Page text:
beer

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Related to Beers: Beers Criteria, Beers law
  • noun

Synonyms for beer

ale

Synonyms

Words related to beer

a general name for alcoholic beverages made by fermenting a cereal (or mixture of cereals) flavored with hops

References in classic literature ?
So this German attends only the lectures which belong to the chosen branch, and drinks his beer and tows his dog around and has a general good time the rest of the day.
She came back, with some bread and meat and a little mug of beer.
As to that," answered Musqueton, puzzled how to get out of the difficulty, "I must confess that to me beer is as disagreeable as wine is to the English.
We'll want oceans of beer to convince us - firmaments full.
It won't be the first time I've dined off a bottle of beer, and my mind's never clearer than when I do.
None had such lovely trees standing around, or was so covered with trailing clematis and sweet woodbine; none had such good beer and such humming ale; nor, in wintertime, when the north wind howled and snow drifted around the hedges, was there to be found, elsewhere, such a roaring fire as blazed upon the hearth of the Blue Boar.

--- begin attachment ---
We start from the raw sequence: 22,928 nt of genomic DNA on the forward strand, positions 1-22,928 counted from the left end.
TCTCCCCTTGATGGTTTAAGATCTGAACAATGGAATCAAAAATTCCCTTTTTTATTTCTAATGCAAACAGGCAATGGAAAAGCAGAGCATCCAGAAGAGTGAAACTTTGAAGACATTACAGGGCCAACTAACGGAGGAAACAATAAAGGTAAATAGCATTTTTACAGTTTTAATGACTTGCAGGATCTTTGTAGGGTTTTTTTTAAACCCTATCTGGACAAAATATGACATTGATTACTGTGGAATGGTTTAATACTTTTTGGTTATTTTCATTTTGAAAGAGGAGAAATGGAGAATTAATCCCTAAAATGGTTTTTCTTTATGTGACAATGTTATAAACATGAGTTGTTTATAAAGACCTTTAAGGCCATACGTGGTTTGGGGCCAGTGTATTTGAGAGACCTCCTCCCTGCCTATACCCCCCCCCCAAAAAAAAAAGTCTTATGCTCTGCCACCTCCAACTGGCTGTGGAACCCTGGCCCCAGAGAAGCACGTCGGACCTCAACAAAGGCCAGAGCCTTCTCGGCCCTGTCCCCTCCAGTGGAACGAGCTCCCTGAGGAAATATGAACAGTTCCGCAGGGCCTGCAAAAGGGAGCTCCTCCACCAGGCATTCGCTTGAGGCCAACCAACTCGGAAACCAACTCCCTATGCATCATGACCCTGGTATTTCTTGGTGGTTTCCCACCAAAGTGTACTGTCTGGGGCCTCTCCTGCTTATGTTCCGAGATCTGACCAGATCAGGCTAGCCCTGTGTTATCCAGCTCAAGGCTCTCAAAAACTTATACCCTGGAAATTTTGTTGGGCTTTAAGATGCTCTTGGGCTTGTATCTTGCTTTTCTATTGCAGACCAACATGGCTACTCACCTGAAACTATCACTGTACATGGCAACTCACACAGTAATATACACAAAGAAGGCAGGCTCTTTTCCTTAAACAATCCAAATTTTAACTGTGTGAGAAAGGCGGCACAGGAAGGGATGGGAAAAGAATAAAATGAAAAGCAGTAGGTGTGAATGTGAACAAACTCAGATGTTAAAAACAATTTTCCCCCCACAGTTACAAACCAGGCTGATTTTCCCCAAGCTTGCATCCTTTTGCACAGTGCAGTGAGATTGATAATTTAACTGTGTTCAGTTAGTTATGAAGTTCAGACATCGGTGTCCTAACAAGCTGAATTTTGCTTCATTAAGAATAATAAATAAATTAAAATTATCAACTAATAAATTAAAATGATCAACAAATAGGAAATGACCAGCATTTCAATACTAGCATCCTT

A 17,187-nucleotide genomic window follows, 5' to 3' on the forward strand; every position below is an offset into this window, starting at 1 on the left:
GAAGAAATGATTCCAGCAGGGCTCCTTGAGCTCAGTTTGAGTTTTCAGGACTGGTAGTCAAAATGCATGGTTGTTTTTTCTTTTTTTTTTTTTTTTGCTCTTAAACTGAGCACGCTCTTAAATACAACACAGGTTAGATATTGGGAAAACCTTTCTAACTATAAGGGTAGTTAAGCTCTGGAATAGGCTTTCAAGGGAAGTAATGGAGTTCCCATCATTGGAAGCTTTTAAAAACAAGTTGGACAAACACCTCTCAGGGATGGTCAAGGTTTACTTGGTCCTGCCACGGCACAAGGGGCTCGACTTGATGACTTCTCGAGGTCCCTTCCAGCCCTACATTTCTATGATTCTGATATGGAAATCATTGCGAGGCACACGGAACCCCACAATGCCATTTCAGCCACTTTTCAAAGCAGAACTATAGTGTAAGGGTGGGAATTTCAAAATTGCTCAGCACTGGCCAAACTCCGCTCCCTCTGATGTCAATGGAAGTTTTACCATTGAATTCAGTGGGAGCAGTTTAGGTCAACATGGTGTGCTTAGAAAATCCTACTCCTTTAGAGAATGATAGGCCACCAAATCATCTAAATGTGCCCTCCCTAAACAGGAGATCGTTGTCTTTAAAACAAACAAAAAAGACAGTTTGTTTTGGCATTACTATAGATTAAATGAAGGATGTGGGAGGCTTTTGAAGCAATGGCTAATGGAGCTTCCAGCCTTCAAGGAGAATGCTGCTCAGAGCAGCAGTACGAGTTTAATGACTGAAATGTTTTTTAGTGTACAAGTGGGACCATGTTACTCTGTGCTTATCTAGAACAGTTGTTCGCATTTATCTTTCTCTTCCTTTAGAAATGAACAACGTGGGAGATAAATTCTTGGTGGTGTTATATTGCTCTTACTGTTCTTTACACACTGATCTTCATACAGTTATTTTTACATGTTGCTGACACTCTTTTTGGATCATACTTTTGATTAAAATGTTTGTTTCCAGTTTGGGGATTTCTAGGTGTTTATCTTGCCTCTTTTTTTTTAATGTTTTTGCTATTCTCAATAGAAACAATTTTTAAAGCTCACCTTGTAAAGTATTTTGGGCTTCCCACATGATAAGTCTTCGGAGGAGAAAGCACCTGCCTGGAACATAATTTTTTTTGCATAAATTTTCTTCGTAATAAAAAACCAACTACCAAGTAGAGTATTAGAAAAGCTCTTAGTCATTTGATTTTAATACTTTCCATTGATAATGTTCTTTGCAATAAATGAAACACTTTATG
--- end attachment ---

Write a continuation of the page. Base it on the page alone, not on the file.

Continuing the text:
And ten pounds, metamorphosed into quart bottles of beer, reared an immense and radiant vision, very like a brewery, inside his head.
Lady Lydiard, in the act of pouring out a second glassful of beer, suddenly set down the jug.
Men with calloused hands and attired in garments that showed the wear of an endless trudge for a living, smoked their pipes contentedly and spent five, ten, or perhaps fifteen cents for beer.
As I toddled along, the beer slopped over the rim upon my legs.
The true cause of their watching did, indeed, at length, put an end to it; for this was no other than the strength and goodness of the beer, of which having tippled a very large quantity, they grew at first very noisy and vociferous, and afterwards fell both asleep.
Stumps, you lout, you've had too much beer again to-day.
Half-a-dozen dishes stood upon the shelves; the table was laid for supper with a bowl of porridge, a horn spoon, and a cup of small beer.
But, on the other hand, the postilion who drove us was a Viscount, a son of some bankrupt Imperial General, who accepted a pennyworth of beer on the road.
Come and drink some beer with me at the Silenus," said the robust Ossipon after an interval of silence pervaded by the rapid flap, flap of the slippers on the feet of the Perfect Anarchist.